Born October 13, 1917, in Pawhuska, Oklahoma (OK), her tribal name meant “My Deer Is Running Pairs.”  After boarding school, Georgeanne earned a Bachelor’s Degree from Northeastern State University and taught in public schools.  In 1958, she and her sisters established the Red Man Store in Bartlesville, OK, producing the old design of Osage ribbonwork.  Their trademark was “Ribbonwork a Specialty.”  She also became active in the National Congress of American Indians (NCAI) becoming recording secretary (1960), 1st elected woman vice president (1966), acting president for its 25th Annual Convention (1968) and deemed one of the “most influential Indian women in the country.”  After her sisters died, Robinson ran the store herself until 1978.  A member of the City Federation of Women’s Clubs, the Bartlesville Indian Women’s Club, and Parents Indian Education Committee, she was awarded a National Heritage Fellowship by the National Endowment for the Arts in 1982.  She died in Tipton, Indiana.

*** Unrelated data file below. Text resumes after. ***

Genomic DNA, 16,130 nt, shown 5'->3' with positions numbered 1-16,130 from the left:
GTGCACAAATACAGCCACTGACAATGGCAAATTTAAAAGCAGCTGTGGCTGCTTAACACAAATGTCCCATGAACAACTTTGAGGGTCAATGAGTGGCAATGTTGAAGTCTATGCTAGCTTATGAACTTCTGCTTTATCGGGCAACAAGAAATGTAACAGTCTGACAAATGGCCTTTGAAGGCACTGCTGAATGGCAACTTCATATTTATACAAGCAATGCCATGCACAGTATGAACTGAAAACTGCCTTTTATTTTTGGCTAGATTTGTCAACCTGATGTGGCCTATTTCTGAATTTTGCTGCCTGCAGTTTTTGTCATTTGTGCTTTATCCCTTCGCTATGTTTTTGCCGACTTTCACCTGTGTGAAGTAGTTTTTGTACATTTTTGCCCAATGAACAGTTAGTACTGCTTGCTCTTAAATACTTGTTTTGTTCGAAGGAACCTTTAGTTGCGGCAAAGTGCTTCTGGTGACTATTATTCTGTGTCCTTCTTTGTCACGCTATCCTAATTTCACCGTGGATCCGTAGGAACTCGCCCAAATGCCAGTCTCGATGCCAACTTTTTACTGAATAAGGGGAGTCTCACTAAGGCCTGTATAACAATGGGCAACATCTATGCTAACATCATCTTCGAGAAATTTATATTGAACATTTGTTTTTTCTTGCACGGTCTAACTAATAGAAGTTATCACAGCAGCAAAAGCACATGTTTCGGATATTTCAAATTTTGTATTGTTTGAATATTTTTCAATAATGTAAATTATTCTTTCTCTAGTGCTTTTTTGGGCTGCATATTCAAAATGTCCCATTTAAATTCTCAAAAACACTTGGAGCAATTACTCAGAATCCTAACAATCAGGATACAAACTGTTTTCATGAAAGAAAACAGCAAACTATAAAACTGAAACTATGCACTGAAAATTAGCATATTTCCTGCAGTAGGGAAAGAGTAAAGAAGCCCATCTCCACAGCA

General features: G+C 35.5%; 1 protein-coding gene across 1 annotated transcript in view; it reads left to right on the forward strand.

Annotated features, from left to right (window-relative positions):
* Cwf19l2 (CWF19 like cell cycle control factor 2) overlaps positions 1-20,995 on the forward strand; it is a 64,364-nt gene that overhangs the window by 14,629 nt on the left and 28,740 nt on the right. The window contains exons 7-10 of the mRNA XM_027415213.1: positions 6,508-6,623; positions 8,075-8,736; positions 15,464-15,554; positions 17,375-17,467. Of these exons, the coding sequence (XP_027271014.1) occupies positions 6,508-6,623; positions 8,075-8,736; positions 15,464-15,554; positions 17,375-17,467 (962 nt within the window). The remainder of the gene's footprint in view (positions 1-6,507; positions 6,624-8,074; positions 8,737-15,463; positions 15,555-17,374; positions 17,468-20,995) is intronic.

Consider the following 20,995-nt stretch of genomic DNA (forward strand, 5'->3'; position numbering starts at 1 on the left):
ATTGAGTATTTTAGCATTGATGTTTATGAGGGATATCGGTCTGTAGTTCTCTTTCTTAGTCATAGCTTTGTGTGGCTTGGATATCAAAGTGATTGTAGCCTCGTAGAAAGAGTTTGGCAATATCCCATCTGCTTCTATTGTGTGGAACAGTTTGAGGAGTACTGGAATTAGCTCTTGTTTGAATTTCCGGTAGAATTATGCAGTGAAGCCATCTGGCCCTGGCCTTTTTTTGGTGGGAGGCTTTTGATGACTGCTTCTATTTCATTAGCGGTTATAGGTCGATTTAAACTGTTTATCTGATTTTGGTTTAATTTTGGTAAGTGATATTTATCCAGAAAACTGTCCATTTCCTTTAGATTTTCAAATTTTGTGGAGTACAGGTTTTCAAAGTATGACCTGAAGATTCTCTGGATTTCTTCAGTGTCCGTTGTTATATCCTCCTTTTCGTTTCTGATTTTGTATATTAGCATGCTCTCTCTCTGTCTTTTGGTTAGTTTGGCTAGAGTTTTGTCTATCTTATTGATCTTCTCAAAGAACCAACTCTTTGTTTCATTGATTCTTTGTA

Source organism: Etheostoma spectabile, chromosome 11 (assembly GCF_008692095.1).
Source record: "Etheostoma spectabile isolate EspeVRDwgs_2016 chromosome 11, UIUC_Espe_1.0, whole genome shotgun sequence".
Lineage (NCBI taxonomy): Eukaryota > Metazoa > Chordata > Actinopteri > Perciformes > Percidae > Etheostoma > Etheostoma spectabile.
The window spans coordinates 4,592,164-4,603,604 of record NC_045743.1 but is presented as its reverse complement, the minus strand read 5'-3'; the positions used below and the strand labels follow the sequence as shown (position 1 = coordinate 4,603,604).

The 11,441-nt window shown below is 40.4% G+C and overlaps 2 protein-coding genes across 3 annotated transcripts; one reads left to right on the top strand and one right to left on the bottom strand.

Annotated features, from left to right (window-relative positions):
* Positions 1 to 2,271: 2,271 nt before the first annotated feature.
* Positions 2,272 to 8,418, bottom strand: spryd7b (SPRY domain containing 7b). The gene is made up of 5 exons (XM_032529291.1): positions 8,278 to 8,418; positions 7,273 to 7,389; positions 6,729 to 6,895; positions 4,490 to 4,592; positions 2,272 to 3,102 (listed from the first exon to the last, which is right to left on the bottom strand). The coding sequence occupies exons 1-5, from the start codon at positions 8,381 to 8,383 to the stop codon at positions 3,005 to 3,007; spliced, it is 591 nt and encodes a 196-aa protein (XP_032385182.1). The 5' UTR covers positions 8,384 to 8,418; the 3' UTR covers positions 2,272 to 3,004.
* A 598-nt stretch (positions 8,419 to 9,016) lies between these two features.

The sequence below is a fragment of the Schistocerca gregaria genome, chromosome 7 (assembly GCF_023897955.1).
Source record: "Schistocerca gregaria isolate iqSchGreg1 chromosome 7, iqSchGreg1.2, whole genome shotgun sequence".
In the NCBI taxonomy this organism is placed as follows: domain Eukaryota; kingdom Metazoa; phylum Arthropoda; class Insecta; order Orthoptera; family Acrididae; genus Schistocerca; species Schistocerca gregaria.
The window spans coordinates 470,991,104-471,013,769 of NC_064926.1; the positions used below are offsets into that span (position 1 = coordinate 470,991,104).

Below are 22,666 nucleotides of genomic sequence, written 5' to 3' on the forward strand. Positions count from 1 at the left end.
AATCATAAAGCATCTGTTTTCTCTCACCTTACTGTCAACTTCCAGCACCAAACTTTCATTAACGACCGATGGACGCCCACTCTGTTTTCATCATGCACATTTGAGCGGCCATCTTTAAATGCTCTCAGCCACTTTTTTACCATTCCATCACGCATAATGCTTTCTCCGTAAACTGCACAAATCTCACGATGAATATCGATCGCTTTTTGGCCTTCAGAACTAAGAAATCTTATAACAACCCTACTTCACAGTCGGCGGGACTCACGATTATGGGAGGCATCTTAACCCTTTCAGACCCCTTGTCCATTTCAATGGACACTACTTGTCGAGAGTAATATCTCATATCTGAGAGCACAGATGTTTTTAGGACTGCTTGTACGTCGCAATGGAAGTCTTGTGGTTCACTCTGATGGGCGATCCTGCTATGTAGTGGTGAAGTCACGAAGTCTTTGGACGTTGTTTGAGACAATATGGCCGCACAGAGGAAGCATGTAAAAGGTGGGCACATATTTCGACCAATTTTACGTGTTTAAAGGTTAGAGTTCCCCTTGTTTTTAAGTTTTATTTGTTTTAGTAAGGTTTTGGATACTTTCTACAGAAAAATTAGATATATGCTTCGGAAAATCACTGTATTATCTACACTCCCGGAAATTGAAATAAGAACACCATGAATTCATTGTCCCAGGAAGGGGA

“Georgeanne Robinson,” NEA National Heritage Fellowship, National Endowment for the Arts, 1982.  Retrieved 6/26/2020,
 Katherine Red Corn, Nona Kerr (transcriber), "Robinson, Georgeann," Norman, Oklahoma: University of Oklahoma Libraries Western History Collections. Doris Duke Collection, Volume 048, Tape T-270-1, Document 326, 5/16/68. Retrieved 6/26/2020,
Photo:  NEA, 1982. Courtesy, NEA. Public Domain.  

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